Politics Summary: Friday, October 2nd

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The Times reports on Tony Blair’s imminent return to frontline politics as president of Europe. Dependent on the Irish finally voting ‘yes’ to the Lisbon treaty today, a referendum covered on opposing angles by the Guardian and Telegraph, the former Prime Minister could take up his post as early as October 29, having secured the key backing of Germany’s Angela Merkel, French President Nicolas Sarkozy and his successor in Downing Street. “Mr Brown would probably derive most enjoyment from the fury a Blair presidency would induce in the Conservative leadership,” says a Times analysis piece.

Iran may be on the verge of coming in from the cold, report the Guardian and Independent, agreeing to admit inspectors to their nuclear facilities and exporting some of its enriched uranium for processing abroad, a move described by President Obama as “a good start.” He said: “We’ve made it clear that we will do our part to engage the Iranian government on the basis of mutual interest and mutual respect but our patience is not unlimited.”

The fallout from Wednesday’s earthquake in Indonesia is covered by all the leading papers. The Independent and Telegraph report on the death toll passing 1,100, with the Times reproting that schoolgirls have been found alive under the rubble. Accompanied by harrowing pictures of children staring aghast at the devastation, the Guardian reports on the fear and desolation stalking Padang, the epicentre of the disaster. “I don’t want to be here. I know my son is dead. But I cannot go home. I don’t want to. So I just wait. But they tell me nothing. It is only bad news,” a distraught mother tells reporter Ben Doherty. “My daughter’s face keeps appearing in my eyes … my mind. I cannot sleep, I’m waiting here to see her again,” said another, tears streaming down her face.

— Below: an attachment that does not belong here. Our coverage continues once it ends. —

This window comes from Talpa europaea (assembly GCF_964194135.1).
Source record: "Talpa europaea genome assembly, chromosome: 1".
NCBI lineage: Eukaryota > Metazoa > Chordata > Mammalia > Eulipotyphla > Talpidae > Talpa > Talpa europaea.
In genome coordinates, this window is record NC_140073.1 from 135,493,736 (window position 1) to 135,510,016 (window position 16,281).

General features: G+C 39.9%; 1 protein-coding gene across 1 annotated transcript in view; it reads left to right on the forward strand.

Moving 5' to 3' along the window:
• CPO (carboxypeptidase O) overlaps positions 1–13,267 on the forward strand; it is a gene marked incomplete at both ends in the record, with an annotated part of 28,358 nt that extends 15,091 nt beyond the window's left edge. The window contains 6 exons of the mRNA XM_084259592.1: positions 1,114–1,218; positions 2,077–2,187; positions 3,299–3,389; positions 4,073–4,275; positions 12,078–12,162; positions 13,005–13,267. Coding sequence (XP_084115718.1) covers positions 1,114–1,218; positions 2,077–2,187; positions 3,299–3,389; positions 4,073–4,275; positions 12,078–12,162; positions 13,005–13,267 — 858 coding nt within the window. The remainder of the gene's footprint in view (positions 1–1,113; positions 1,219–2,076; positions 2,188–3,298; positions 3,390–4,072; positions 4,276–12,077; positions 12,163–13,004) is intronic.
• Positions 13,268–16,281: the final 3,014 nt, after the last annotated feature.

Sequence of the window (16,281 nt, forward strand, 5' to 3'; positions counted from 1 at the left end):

House prices are at their highest level for a year, reports the Telegraph, with the average cost of a British home rising 0.9 per cent last month alone, the fifth successive month prices have risen. “The further increase in house prices is very much consistent with improvements in a broad range of economic and financial indicators over the last few months, all of which suggest that the most intense phase of the recession and financial crisis has probably passed,” Martin Gahbauer, chief economist of the Nationwide building society, told the paper.

The Guardian pictures the 11 new Supreme Court justices, on the court’s first day of operation. “For the first time, we have a clear separation of powers between the legislature, the judiciary and the executive in the United Kingdom,” said Lord Phillips, president of the new court. “Justice at the highest level should be transparent.”

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